, Volume 80, Issue 3, pp 414–420 | Cite as

Density- and growth stage-dependent responses to defoliation in two rhizomatous grasses

  • D. C. Hartnett
Original Papers


Responses to defoliation were studied in two tallgrass prairie perennials (Andropogon gerardii and Panicum virgatum) established from seed at three densities. P. virgatum was also grown from transplanted rhizomes of established clones. Plants of both species displayed a continuum of responses to defoliation, from large reductions in biomass, tillering and seed production to significant increases in one or more performance measures. In crowded populations, defoliation shifted plants into subordinate positions within the competitive hierarchy. Plants competing intraspecifically and those that were initially small suffered more from defoliation than either plants grown at low density or those that were larger than their neighbors. At the highest plant density, the effects of defoliation or initial plant size were overshadowed by the effects of crowding. When defoliated and grown at similar densities, P. virgatum and A. gerardii grown from seed showed large reductions in biomass, seed production, and new rhizome production, but established P. virgatum ramets grown from rhizomes showed increases in these performance measures. Thus, herbivory may be particularly detrimental to P. virgatum during juvenile stages before perennating organs have developed. Overcompensation of P. virgatum clones in response to defoliation only occurred if all ramets within the clone were defoliated. In clones containing both defoliated and undamaged ramets, there were no differences in their performance, suggesting that genets are capable of integrating the effects of differential defoliation among shoots. Defoliated P. virgatum clones allocated a smaller fraction of their total biomass to new rhizomes, indicating that the short-term regrowth response following defoliation may incur a longer-term cost associated with gradual reduction in biomass of the perennating organs and reduced genet success.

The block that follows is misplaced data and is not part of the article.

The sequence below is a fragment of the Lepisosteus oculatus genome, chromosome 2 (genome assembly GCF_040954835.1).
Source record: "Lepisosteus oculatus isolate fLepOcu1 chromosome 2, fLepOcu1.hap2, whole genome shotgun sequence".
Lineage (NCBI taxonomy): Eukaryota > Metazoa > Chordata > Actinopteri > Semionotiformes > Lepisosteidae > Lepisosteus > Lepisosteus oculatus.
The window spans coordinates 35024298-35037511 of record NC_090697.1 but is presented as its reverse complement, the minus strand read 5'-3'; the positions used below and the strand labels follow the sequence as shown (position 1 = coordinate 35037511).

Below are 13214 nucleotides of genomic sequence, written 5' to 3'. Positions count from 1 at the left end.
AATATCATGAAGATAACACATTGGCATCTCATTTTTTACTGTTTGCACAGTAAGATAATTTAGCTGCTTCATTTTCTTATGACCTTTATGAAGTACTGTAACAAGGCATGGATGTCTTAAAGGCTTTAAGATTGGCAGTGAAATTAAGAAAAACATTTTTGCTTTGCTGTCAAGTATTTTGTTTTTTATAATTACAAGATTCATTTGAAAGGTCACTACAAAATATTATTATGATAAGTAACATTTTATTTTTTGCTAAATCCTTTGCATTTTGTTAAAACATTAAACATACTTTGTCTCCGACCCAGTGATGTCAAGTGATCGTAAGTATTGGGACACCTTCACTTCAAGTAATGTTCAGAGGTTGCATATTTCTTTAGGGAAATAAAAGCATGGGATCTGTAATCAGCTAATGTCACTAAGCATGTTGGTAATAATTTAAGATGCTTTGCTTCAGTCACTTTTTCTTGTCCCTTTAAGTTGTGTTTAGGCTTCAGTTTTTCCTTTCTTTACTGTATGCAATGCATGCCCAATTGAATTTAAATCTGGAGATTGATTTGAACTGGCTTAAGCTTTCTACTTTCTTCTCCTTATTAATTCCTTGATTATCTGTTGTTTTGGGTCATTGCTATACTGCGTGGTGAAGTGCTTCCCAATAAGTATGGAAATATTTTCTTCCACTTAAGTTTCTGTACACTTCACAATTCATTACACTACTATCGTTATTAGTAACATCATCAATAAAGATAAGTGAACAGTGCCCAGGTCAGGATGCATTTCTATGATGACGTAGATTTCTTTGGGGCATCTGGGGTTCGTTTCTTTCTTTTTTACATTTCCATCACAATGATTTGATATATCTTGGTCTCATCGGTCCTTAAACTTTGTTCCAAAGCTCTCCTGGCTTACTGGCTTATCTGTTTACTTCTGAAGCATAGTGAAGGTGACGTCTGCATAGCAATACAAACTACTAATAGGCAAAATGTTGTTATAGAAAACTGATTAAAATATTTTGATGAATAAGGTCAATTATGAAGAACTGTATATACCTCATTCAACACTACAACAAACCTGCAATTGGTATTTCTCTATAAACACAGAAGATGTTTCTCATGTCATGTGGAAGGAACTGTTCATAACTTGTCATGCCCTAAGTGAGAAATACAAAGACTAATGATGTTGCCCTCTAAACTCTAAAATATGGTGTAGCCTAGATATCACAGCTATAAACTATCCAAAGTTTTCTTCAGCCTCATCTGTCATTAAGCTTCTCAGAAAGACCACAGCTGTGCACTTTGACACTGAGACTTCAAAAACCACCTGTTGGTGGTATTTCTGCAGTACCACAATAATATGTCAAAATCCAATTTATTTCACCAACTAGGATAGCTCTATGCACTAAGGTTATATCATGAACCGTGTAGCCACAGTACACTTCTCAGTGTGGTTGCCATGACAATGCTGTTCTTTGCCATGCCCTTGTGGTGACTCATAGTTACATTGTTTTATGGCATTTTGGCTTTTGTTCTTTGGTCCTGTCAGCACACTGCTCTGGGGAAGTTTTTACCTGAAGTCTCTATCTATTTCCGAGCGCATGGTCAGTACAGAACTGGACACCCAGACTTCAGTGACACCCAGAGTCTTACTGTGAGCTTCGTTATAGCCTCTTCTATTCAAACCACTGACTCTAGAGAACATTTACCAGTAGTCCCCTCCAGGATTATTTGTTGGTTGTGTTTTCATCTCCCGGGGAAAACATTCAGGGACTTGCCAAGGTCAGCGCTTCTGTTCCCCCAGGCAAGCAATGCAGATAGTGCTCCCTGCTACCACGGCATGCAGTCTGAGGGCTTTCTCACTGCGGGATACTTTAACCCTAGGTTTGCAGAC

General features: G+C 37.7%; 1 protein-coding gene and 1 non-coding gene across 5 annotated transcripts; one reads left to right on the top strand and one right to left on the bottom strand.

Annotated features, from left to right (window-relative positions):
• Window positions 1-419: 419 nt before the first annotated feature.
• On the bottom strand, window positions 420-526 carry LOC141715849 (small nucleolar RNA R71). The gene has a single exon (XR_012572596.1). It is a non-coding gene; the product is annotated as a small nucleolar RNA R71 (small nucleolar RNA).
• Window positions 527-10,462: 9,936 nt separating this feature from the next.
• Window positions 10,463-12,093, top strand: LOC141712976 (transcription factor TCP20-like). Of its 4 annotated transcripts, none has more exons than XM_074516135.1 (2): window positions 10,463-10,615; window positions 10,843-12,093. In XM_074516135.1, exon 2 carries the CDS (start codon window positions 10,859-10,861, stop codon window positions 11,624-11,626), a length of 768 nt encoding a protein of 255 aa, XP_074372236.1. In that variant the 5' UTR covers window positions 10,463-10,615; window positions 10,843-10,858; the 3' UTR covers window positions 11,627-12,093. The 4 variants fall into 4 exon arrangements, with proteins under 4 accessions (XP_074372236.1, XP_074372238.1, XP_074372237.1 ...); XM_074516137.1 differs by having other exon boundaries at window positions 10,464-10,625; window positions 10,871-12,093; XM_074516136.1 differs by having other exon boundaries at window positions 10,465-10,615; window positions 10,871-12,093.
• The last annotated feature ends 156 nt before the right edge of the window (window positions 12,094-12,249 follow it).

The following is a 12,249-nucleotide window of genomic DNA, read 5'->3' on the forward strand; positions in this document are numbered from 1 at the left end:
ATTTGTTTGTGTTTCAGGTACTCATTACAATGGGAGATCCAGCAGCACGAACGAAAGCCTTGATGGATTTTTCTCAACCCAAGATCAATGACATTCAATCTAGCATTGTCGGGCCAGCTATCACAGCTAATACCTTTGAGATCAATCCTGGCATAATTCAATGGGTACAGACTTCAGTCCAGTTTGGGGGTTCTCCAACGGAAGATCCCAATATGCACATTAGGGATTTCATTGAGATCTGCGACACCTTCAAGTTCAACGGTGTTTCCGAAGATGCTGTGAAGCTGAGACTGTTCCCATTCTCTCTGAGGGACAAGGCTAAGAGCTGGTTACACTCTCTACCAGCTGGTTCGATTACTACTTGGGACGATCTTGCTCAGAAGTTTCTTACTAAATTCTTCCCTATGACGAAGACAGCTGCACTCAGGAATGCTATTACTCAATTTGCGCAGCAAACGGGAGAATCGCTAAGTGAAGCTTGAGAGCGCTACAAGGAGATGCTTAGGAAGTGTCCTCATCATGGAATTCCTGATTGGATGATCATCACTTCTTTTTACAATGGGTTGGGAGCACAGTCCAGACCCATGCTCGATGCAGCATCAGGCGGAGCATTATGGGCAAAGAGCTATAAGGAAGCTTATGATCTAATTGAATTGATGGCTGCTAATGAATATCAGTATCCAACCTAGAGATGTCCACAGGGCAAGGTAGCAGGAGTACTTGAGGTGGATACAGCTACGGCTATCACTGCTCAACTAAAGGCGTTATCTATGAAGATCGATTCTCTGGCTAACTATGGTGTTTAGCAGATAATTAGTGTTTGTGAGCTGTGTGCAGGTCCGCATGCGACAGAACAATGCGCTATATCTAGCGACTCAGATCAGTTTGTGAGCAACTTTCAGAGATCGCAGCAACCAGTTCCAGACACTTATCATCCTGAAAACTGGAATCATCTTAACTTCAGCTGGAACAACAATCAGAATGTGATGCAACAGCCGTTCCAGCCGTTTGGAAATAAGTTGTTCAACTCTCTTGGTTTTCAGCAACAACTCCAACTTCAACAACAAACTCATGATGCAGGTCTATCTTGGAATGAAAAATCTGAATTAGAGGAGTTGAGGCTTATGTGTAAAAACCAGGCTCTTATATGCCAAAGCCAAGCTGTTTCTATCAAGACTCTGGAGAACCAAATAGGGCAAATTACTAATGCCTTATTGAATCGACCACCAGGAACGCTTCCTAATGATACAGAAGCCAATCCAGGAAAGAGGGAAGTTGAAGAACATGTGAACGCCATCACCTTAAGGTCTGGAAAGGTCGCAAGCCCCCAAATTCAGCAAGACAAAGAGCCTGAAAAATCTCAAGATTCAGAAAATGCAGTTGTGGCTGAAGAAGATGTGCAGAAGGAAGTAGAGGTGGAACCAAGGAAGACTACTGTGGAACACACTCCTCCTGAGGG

Key words

Herbivory Competition Clonal growth Panicum Andropogon 


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Copyright information

© Springer-Verlag 1989

Authors and Affiliations

  • D. C. Hartnett
    • 1
  1. 1.Division of BiologyKansas State UniversityManhattanUSA

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